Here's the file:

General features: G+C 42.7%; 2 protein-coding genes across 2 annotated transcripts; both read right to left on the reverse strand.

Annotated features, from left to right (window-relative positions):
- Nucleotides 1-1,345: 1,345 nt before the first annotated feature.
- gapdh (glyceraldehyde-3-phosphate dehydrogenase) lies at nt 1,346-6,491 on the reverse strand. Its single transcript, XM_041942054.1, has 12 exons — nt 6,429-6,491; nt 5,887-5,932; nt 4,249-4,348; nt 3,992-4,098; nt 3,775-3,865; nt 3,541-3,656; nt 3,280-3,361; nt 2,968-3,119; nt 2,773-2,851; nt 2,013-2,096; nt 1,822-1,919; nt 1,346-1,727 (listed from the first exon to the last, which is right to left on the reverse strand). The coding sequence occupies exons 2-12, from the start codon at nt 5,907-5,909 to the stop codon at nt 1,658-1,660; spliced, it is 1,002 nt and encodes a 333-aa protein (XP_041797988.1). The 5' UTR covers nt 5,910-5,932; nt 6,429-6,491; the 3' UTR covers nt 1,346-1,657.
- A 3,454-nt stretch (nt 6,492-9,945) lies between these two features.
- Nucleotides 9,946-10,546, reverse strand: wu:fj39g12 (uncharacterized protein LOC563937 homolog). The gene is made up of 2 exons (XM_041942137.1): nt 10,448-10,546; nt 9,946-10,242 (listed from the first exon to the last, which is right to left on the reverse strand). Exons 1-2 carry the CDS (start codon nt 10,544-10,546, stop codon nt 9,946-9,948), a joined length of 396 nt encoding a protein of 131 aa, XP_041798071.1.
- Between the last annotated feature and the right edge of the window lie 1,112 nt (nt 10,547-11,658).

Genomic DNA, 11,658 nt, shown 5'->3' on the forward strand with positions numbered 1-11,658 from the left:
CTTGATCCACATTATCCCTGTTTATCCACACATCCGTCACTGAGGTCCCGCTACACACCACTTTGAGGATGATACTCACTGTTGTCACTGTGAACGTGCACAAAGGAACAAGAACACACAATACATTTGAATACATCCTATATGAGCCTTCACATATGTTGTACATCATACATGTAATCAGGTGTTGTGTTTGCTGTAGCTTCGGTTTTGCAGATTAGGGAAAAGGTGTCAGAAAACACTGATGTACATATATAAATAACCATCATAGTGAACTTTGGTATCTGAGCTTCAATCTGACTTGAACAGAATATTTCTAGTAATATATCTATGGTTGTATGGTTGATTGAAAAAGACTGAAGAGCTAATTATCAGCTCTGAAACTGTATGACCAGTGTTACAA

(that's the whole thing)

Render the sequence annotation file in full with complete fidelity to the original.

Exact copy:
General features: G+C 42.7%; 2 protein-coding genes across 2 annotated transcripts; both read right to left on the reverse strand.

Annotated features, from left to right (window-relative positions):
- Nucleotides 1-1,345: 1,345 nt before the first annotated feature.
- gapdh (glyceraldehyde-3-phosphate dehydrogenase) lies at nt 1,346-6,491 on the reverse strand. Its single transcript, XM_041942054.1, has 12 exons — nt 6,429-6,491; nt 5,887-5,932; nt 4,249-4,348; nt 3,992-4,098; nt 3,775-3,865; nt 3,541-3,656; nt 3,280-3,361; nt 2,968-3,119; nt 2,773-2,851; nt 2,013-2,096; nt 1,822-1,919; nt 1,346-1,727 (listed from the first exon to the last, which is right to left on the reverse strand). The coding sequence occupies exons 2-12, from the start codon at nt 5,907-5,909 to the stop codon at nt 1,658-1,660; spliced, it is 1,002 nt and encodes a 333-aa protein (XP_041797988.1). The 5' UTR covers nt 5,910-5,932; nt 6,429-6,491; the 3' UTR covers nt 1,346-1,657.
- A 3,454-nt stretch (nt 6,492-9,945) lies between these two features.
- Nucleotides 9,946-10,546, reverse strand: wu:fj39g12 (uncharacterized protein LOC563937 homolog). The gene is made up of 2 exons (XM_041942137.1): nt 10,448-10,546; nt 9,946-10,242 (listed from the first exon to the last, which is right to left on the reverse strand). Exons 1-2 carry the CDS (start codon nt 10,544-10,546, stop codon nt 9,946-9,948), a joined length of 396 nt encoding a protein of 131 aa, XP_041798071.1.
- Between the last annotated feature and the right edge of the window lie 1,112 nt (nt 10,547-11,658).

Genomic DNA, 11,658 nt, shown 5'->3' on the forward strand with positions numbered 1-11,658 from the left:
CTTGATCCACATTATCCCTGTTTATCCACACATCCGTCACTGAGGTCCCGCTACACACCACTTTGAGGATGATACTCACTGTTGTCACTGTGAACGTGCACAAAGGAACAAGAACACACAATACATTTGAATACATCCTATATGAGCCTTCACATATGTTGTACATCATACATGTAATCAGGTGTTGTGTTTGCTGTAGCTTCGGTTTTGCAGATTAGGGAAAAGGTGTCAGAAAACACTGATGTACATATATAAATAACCATCATAGTGAACTTTGGTATCTGAGCTTCAATCTGACTTGAACAGAATATTTCTAGTAATATATCTATGGTTGTATGGTTGATTGAAAAAGACTGAAGAGCTAATTATCAGCTCTGAAACTGTATGACCAGTGTTACAA